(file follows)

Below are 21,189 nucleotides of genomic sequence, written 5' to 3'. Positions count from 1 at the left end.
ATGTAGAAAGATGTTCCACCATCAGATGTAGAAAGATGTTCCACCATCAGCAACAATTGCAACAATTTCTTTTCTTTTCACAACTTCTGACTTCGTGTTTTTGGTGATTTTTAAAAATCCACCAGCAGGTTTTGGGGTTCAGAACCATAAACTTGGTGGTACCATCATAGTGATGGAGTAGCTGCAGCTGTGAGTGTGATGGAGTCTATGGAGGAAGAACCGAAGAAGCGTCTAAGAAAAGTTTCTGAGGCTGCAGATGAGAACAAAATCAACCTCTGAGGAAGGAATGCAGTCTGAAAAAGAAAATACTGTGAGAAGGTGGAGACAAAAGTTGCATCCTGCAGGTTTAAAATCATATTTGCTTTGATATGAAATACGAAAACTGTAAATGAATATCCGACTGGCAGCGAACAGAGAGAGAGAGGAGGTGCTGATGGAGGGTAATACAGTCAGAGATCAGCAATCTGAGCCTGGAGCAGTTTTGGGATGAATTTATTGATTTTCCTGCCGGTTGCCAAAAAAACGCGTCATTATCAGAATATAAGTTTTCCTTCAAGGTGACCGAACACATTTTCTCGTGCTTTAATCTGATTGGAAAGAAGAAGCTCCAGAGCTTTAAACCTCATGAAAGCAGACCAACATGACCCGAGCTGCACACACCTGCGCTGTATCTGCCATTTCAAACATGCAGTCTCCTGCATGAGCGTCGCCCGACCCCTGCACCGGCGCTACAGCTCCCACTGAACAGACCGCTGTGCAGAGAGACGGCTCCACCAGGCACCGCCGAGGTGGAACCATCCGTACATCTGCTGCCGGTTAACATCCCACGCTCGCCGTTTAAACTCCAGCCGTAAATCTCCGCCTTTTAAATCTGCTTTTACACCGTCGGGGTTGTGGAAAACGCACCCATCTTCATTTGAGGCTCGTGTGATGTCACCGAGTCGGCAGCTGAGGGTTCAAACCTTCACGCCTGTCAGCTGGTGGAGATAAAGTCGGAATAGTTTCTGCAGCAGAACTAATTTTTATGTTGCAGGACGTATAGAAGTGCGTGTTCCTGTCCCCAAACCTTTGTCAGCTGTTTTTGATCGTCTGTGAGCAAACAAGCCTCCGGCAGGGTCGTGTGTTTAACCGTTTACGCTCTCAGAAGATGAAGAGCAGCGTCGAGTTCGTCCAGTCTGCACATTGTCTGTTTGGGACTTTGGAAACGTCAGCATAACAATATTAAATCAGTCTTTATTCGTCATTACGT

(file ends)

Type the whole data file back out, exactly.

Below are 21,189 nucleotides of genomic sequence, written 5' to 3'. Positions count from 1 at the left end.
ATGTAGAAAGATGTTCCACCATCAGATGTAGAAAGATGTTCCACCATCAGCAACAATTGCAACAATTTCTTTTCTTTTCACAACTTCTGACTTCGTGTTTTTGGTGATTTTTAAAAATCCACCAGCAGGTTTTGGGGTTCAGAACCATAAACTTGGTGGTACCATCATAGTGATGGAGTAGCTGCAGCTGTGAGTGTGATGGAGTCTATGGAGGAAGAACCGAAGAAGCGTCTAAGAAAAGTTTCTGAGGCTGCAGATGAGAACAAAATCAACCTCTGAGGAAGGAATGCAGTCTGAAAAAGAAAATACTGTGAGAAGGTGGAGACAAAAGTTGCATCCTGCAGGTTTAAAATCATATTTGCTTTGATATGAAATACGAAAACTGTAAATGAATATCCGACTGGCAGCGAACAGAGAGAGAGAGGAGGTGCTGATGGAGGGTAATACAGTCAGAGATCAGCAATCTGAGCCTGGAGCAGTTTTGGGATGAATTTATTGATTTTCCTGCCGGTTGCCAAAAAAACGCGTCATTATCAGAATATAAGTTTTCCTTCAAGGTGACCGAACACATTTTCTCGTGCTTTAATCTGATTGGAAAGAAGAAGCTCCAGAGCTTTAAACCTCATGAAAGCAGACCAACATGACCCGAGCTGCACACACCTGCGCTGTATCTGCCATTTCAAACATGCAGTCTCCTGCATGAGCGTCGCCCGACCCCTGCACCGGCGCTACAGCTCCCACTGAACAGACCGCTGTGCAGAGAGACGGCTCCACCAGGCACCGCCGAGGTGGAACCATCCGTACATCTGCTGCCGGTTAACATCCCACGCTCGCCGTTTAAACTCCAGCCGTAAATCTCCGCCTTTTAAATCTGCTTTTACACCGTCGGGGTTGTGGAAAACGCACCCATCTTCATTTGAGGCTCGTGTGATGTCACCGAGTCGGCAGCTGAGGGTTCAAACCTTCACGCCTGTCAGCTGGTGGAGATAAAGTCGGAATAGTTTCTGCAGCAGAACTAATTTTTATGTTGCAGGACGTATAGAAGTGCGTGTTCCTGTCCCCAAACCTTTGTCAGCTGTTTTTGATCGTCTGTGAGCAAACAAGCCTCCGGCAGGGTCGTGTGTTTAACCGTTTACGCTCTCAGAAGATGAAGAGCAGCGTCGAGTTCGTCCAGTCTGCACATTGTCTGTTTGGGACTTTGGAAACGTCAGCATAACAATATTAAATCAGTCTTTATTCGTCATTACGT